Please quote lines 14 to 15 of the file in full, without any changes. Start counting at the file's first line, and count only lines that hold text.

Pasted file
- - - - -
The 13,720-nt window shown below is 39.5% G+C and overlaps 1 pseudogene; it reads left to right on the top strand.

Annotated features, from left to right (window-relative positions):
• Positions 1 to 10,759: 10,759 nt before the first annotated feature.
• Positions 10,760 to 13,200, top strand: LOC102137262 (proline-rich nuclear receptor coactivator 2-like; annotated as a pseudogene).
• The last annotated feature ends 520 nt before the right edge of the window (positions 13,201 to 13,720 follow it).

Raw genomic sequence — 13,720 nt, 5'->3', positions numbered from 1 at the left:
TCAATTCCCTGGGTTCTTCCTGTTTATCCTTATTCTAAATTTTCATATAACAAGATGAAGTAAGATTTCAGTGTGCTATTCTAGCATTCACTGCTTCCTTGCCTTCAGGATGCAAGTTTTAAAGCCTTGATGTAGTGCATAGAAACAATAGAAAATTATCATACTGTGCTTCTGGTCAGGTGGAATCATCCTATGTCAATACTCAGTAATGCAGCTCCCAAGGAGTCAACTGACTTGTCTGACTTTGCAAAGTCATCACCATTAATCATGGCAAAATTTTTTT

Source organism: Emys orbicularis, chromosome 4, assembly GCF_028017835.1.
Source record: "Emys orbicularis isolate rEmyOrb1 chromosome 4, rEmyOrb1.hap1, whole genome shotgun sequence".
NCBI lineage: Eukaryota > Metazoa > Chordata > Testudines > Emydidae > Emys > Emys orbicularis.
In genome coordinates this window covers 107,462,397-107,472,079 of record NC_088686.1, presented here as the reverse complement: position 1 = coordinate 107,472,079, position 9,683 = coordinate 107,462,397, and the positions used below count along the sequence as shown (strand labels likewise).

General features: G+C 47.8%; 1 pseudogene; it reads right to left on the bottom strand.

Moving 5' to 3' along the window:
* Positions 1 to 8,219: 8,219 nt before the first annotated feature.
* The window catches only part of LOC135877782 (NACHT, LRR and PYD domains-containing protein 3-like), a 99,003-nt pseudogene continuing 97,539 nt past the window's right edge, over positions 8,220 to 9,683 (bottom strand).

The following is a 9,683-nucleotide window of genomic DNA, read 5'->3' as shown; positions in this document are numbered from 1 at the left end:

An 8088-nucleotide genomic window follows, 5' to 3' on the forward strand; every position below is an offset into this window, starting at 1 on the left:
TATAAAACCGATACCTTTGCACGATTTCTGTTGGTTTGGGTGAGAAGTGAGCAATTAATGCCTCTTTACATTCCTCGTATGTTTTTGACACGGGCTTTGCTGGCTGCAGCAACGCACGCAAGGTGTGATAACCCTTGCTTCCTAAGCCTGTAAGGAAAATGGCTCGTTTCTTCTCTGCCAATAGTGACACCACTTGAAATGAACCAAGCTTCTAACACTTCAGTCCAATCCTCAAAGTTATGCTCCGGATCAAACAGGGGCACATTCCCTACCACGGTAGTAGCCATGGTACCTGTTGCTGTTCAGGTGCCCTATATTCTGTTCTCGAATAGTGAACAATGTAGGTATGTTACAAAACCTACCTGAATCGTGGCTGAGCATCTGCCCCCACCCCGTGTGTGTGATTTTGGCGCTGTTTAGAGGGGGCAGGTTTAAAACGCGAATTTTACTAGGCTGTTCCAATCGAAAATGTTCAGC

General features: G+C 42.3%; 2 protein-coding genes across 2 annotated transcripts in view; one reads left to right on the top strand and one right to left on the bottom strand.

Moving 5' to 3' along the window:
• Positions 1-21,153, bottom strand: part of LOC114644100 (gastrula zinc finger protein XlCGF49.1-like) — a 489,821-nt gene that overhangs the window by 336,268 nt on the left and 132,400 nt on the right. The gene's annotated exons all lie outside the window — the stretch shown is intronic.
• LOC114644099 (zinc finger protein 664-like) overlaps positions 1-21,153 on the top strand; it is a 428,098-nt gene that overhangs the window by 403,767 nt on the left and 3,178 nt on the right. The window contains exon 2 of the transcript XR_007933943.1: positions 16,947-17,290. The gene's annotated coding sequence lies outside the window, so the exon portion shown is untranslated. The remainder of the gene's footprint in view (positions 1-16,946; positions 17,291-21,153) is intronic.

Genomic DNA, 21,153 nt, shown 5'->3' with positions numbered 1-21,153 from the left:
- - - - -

* Positions 1 to 8,219: 8,219 nt before the first annotated feature.
* The window catches only part of LOC135877782 (NACHT, LRR and PYD domains-containing protein 3-like), a 99,003-nt pseudogene continuing 97,539 nt past the window's right edge, over positions 8,220 to 9,683 (bottom strand).